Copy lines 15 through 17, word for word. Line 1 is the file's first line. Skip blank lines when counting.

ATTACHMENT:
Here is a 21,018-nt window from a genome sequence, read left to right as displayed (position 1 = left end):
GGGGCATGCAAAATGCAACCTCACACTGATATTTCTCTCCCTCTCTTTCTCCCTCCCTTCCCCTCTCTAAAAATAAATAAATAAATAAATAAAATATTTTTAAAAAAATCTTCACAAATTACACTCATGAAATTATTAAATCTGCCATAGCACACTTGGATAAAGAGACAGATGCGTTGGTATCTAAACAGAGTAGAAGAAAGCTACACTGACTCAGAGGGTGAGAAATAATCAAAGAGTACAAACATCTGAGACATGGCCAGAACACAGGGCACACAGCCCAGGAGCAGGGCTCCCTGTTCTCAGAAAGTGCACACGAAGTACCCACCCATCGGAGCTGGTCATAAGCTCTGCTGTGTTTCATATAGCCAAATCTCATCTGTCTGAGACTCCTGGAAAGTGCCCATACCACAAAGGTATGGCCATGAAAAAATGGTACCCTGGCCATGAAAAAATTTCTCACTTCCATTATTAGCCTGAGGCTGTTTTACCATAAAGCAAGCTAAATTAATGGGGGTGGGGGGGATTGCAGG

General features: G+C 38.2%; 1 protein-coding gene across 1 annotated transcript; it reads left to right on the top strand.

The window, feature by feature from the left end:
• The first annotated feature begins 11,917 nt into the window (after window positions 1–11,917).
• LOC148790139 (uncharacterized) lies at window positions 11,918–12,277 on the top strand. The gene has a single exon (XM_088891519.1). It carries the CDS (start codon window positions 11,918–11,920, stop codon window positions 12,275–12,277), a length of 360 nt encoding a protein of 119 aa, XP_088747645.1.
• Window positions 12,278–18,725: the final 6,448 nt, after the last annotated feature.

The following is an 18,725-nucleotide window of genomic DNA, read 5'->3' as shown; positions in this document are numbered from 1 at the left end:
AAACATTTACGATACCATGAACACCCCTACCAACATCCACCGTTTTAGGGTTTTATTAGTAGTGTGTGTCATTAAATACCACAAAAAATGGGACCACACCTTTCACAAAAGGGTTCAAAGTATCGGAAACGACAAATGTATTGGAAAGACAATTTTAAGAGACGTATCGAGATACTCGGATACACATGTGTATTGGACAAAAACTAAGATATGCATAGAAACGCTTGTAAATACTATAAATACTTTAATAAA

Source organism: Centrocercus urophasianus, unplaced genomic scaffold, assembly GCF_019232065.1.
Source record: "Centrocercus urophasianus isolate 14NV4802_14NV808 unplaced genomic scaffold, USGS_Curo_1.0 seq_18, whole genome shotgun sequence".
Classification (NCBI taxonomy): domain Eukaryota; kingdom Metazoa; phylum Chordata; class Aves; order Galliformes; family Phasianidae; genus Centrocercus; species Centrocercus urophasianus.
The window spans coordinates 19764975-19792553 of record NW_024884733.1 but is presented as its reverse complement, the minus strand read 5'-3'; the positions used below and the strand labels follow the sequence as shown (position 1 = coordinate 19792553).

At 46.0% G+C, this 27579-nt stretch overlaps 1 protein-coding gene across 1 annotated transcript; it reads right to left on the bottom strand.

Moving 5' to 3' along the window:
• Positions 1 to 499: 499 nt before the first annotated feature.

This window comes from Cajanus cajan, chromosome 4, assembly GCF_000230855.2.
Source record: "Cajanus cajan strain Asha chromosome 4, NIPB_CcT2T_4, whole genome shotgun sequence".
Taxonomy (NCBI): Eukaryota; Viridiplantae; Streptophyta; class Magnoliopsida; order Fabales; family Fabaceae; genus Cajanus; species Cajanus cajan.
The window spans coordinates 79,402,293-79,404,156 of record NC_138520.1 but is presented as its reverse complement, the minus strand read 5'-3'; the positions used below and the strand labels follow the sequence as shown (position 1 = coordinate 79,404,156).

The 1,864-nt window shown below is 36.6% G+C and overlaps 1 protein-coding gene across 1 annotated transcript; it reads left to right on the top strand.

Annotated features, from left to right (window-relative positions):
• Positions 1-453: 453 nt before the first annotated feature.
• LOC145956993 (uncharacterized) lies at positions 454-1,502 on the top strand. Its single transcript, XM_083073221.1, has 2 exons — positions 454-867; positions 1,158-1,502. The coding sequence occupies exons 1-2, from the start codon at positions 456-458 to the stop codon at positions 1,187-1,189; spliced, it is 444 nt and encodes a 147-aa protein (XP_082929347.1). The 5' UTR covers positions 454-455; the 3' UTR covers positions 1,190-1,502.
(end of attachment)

Moving 5' to 3' along the window:
• Positions 1 to 499: 499 nt before the first annotated feature.

This window comes from Cajanus cajan, chromosome 4, assembly GCF_000230855.2.